In most cases we have to provide witness/vic information to defense attorneys when we provide discovery…and we always include a cover sheet specifically advising defense that they are under legal CA obligation NOT to allow their clients to see. (funny how we have to keep reminding these fellow officers of the court on that, eh?)

    We are allowed now to treat gang cases differently and redact all but name and DOB.

    CA law changed at the beginning of last year that all court copies of police reports must also be redacted of identifying info on witnesses and vics because we were suffering rashes of witness intimidation and identity theft from people accessing court docs.

    No, no legal action was possible against these PD’s (veterans, both) because they played it just up to the line so they could plausibly plead “unintended”.

    May I also point to Lynne Stewart?

    You may characterize it as “blowing smoke” but I cite stuff I’m familiar with (that happened in my own office) because I just wanted to counter your kneeslapper of “defense attorney’s are so much more ethical than ‘win at all costs’ prosecutors” schtick.

    Darleen (543cb7)

  30. This prosecution shows the promise of a mirror image from the days when Blacks were prosecuted for rape based on hate, not proof. Instead of OJ, I think of “To Kill a Mockingbird” when I read about this case. We can all watch that film & wonder “how was that ever possible?” But here it is, now with the races reversed. To me it proves Shelby Steele’s thesis in today’s LA Times piece.
    http://www.latimes.com/news/opinion/la-oe-steele23dec23,0,1574047.story?coll=la-opinion-rightrail

    Susan R (347ae9)

  31. Darleen, excellent use of “poltroon”.

    I agree with you that defense lawyers can be just as (or more) slimy than prosecutors. My problem is two-fold. One, prosecutors have way more power than defense attorneys, so the potential for damage is far greater for prosecutors. Second, defense attorneys don’t have ANY immunity for their mistakes or willful, malicious conduct. Obviously, there are bad apples in every barrel, but when one barrel’s bad apples are shielded from accountability, that’s a problem.

    If the NC Bar doesn’t do something, who will (or can, statutorily speaking)?

    Jinnmabe (517b2c)

  32. Darleen, We could go on and on with war stories for days. The misdemeanor trial where D is charged with possession of a concealed weapon — e.g. knife. Defense is that police rode up on an outdoor bbq where said knife was in plain view being used to prepare food. At hearing early in trial knife has all sorts of blood, fat and grease all over it. During trial, when knife presented from manila envelope (possessed by investigating officer and Deputy City Attorney) knife emerges pristine.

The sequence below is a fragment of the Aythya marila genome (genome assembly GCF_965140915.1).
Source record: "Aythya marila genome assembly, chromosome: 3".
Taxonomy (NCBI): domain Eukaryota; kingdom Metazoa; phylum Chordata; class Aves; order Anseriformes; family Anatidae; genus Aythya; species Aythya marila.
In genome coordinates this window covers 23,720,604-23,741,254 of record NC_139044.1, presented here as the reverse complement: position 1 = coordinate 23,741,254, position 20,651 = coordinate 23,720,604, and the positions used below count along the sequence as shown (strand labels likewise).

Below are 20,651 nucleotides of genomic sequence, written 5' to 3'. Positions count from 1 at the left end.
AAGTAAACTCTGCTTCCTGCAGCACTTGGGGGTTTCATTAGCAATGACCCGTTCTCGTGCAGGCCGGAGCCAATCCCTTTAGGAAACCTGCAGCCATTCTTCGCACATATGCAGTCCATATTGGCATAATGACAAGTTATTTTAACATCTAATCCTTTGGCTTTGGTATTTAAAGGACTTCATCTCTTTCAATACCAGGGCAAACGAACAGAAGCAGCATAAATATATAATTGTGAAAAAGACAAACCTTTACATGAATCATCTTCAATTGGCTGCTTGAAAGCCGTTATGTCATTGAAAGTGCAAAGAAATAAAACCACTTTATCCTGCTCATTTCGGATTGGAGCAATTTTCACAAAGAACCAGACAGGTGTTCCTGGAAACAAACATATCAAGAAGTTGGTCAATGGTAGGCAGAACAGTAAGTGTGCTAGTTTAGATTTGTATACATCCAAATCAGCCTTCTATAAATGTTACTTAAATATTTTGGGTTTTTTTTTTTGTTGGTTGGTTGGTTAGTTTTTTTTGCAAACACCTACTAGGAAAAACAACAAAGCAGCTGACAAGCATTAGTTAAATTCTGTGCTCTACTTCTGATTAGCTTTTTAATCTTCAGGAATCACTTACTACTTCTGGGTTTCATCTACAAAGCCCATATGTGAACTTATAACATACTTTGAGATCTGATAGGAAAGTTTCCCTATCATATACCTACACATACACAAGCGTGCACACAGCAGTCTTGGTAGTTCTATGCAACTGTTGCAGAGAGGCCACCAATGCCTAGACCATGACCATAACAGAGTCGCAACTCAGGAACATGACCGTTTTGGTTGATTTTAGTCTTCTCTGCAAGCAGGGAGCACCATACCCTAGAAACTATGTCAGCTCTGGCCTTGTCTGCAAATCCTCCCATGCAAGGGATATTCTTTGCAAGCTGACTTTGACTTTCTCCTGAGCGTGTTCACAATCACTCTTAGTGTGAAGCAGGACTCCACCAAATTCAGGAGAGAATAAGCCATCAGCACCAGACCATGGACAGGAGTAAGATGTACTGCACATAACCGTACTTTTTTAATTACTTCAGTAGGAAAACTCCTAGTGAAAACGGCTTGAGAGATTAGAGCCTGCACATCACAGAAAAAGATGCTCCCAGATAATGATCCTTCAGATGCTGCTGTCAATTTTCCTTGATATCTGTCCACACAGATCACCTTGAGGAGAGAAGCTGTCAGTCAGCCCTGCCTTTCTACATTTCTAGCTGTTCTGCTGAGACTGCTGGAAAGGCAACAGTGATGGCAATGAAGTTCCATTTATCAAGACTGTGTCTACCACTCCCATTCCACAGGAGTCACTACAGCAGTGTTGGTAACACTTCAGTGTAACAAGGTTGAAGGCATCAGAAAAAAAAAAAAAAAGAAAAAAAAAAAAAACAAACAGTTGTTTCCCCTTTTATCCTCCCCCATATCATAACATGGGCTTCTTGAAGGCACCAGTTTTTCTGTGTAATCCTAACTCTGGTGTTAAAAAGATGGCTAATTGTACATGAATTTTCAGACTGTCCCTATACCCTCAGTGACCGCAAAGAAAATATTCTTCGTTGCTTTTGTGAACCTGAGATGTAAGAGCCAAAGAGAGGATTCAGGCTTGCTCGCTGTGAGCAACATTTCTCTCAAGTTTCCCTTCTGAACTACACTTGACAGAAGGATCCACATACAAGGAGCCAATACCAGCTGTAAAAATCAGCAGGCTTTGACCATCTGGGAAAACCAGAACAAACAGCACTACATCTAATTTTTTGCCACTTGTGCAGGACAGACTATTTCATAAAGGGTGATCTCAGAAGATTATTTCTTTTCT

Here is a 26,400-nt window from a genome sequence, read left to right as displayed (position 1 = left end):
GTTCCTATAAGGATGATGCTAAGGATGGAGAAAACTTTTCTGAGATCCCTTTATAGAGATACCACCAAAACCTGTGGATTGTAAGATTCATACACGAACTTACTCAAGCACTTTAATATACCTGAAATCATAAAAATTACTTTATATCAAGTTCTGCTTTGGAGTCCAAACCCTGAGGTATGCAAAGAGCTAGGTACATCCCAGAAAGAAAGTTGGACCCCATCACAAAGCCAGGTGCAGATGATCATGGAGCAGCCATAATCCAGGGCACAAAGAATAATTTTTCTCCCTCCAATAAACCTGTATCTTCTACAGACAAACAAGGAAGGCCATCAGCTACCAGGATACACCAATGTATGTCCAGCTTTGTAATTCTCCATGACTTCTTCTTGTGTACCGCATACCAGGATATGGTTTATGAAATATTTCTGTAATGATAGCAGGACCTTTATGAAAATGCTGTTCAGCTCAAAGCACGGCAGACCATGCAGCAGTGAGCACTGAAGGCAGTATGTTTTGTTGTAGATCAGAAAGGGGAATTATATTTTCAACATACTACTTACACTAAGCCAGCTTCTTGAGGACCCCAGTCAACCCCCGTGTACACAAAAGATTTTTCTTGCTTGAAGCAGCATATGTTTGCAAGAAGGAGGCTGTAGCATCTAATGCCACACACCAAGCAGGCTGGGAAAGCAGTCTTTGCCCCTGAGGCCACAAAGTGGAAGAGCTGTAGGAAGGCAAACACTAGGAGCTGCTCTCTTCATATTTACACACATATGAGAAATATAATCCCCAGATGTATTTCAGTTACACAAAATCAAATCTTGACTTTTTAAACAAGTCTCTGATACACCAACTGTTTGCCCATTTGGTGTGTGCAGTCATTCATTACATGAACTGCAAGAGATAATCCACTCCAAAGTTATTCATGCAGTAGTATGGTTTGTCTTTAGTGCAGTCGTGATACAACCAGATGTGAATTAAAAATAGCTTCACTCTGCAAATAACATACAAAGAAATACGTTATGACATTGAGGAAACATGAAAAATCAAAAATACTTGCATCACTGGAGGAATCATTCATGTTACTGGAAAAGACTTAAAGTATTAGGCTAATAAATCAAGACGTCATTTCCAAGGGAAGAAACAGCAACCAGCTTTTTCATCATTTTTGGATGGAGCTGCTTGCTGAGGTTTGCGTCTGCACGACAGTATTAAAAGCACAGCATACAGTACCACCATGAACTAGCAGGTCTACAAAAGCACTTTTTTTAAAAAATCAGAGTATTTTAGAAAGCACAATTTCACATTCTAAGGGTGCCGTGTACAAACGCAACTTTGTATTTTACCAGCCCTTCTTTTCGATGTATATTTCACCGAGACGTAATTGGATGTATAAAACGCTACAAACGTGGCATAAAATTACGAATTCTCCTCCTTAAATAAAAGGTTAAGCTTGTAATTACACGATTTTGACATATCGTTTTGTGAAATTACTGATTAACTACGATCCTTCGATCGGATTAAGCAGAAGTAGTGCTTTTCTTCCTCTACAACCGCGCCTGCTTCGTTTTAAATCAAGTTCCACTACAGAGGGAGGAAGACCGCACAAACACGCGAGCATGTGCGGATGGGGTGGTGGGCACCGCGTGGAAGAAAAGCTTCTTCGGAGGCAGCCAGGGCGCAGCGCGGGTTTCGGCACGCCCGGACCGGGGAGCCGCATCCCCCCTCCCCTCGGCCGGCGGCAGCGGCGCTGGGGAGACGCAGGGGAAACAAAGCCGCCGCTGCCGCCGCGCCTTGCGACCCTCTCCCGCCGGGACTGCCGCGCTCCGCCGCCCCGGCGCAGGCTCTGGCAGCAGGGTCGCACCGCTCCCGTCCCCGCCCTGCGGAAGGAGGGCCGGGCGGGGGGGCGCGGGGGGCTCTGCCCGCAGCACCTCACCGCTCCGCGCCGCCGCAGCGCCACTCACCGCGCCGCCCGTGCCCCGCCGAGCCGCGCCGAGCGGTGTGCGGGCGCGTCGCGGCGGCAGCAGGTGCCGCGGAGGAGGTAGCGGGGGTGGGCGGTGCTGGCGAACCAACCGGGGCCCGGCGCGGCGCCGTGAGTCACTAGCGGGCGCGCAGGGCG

Can we agree on this assertion: Attorneys in the criminal system, both prosecutors and defense attorneys, are usually much more honest and usually have better reputations than those in the civil arena? Criminal practice is a reasonably tight community in most jurisdictions, and if an attorney earns a rep for slimy tactics, misrepresentations, or malfeasance, it spreads fast. Most DDAs and PDs are assigned to a particular courtroom or branch, and they, the judges, and other court personnel have enough contact to make assessments and judgments.

    I am not going to sully my own conscience by defending those who go over the line, for example the despicable tactics employed by Joseph Cavallo in defending that worm Greg Haidl in the Orange County pool table rape case. Clearly, destroying evidence on a videotape or facilitating the extermination of an adverse witness are not only unethical, but are crimes.

    But what don’t you address? Have you used the argument “Why would a cop lie?” while knowing that some of them do? How do you explain the nondisclosure and taping over of the interview of the crucial witness in the Long Beach case? (And don’t say the DDA didn’t know — she should have asked the witness and the police in even cursory trial prep.)

    And P — I know that juvie court is separated from adult court, but aren’t you assigned to Long Beach now? Well, knowing Cooley’s rep for embracing criticism and dissent, probably safer and better for you to sit behind your platitudes and not respond.

    nosh (ee9fe2)